And in terms of alternative healing, that would mean bringing things to awareness, bringing to consciousness things that were formerly unconscious for someone; as well as the releasing oneself from being stuck in time, particularly being stuck in the past. So in those ways, I have brushed up against this topic. At the same time, it’s not a major, central focus for me at this point.

RR: So, Mr. Enlightenment, you made an allusion to healing modalities, and I wonder with the kind of identity that you have as someone who is enlightened, how do you view your role when you facilitate healing now?

JC: I view it the same way I did when I was trained in it, which is to say my role is to exactly do that, which is to facilitate the moving forward of that person’s evolution in whatever way is coming up spontaneously at that time.

RR: All right, thank you. What happened to your birth trauma, and any traumas during childhood? Did it fall away, was it felt and cleared quickly, or did you feel connected to source and not have to go through it at a certain point?

JC: I’m sure I went through it, and out of the three choices given in that question, the one that feels like the bull’s-eye to me is the ‘falling away’ option.

RR: Falling away with insight, or falling away like a dog shaking water off of it when it came out of the pond?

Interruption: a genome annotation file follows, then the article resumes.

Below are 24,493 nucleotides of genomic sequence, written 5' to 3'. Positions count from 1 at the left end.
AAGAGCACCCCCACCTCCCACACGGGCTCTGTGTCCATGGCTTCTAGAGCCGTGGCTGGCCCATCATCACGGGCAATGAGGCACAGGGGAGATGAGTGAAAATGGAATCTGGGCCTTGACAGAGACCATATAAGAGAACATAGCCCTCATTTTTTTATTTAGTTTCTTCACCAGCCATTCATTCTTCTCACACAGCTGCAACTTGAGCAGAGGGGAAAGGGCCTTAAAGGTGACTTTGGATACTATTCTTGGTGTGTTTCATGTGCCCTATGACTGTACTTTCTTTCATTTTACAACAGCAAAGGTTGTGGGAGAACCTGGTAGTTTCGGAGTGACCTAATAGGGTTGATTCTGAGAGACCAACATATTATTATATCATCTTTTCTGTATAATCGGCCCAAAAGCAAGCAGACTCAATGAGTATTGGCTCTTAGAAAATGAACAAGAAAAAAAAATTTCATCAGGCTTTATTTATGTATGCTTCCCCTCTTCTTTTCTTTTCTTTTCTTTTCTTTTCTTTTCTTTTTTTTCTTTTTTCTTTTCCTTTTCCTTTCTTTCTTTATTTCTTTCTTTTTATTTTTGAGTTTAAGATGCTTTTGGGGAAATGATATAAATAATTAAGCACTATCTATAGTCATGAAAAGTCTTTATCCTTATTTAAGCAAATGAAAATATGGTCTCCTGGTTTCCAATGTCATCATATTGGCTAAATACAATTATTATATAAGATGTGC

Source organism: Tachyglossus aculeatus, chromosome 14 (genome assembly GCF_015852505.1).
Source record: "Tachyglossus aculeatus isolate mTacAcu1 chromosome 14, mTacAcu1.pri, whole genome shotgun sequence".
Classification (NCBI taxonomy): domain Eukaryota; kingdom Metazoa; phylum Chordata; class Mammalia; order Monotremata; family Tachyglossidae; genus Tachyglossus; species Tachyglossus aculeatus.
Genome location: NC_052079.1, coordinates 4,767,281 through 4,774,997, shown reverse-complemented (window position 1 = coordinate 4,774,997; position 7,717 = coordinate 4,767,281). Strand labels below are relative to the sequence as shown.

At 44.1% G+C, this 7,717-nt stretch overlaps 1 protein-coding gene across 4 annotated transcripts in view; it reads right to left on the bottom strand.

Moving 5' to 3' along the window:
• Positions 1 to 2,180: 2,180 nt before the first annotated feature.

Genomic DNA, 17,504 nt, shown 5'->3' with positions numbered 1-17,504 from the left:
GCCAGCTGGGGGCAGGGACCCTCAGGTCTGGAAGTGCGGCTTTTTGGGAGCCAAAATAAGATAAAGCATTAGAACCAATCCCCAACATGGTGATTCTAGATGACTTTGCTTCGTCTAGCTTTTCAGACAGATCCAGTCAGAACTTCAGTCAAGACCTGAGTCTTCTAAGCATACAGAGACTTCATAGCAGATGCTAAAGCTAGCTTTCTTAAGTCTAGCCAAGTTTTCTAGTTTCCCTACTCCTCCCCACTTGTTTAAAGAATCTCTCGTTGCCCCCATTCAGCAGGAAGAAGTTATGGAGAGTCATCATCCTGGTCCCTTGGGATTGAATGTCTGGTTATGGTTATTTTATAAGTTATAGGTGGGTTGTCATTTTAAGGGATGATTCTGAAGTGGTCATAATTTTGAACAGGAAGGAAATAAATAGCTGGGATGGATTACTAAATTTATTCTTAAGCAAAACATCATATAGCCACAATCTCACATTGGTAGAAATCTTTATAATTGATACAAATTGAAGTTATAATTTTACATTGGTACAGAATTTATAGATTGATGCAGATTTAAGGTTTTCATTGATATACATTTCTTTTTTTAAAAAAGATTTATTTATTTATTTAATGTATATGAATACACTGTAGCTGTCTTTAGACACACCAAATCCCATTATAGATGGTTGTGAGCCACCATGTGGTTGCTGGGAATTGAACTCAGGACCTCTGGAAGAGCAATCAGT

JC: Like a dog shaking water off.

RR: Not relevant to your identity and experience in the present?

JC: Right.

RR: Okay, Now, on to: what is sex? What is the big deal? Are you at all interested in sex personally?

JC: Well, that’s a great question. And I’ll directly answer the question and then kind of add a context to it. What is sex? I think that it is one of our most powerful energies that we have as human beings. And I don’t see that there’s any contradiction or conflict between having a powerful sexual nature and a powerful spiritual nature. Let’s see, did I answer the question yet?

RR: Are you interested in it personally, or did it just end when you became enlightened?

JC: Putting in the context is kind of what has to come here. Enlightenment doesn’t stop you from being human. Everything that is human about you is still right there on the scene and is still happening. So, I’ve always had a powerful energy that way, so it’s still there.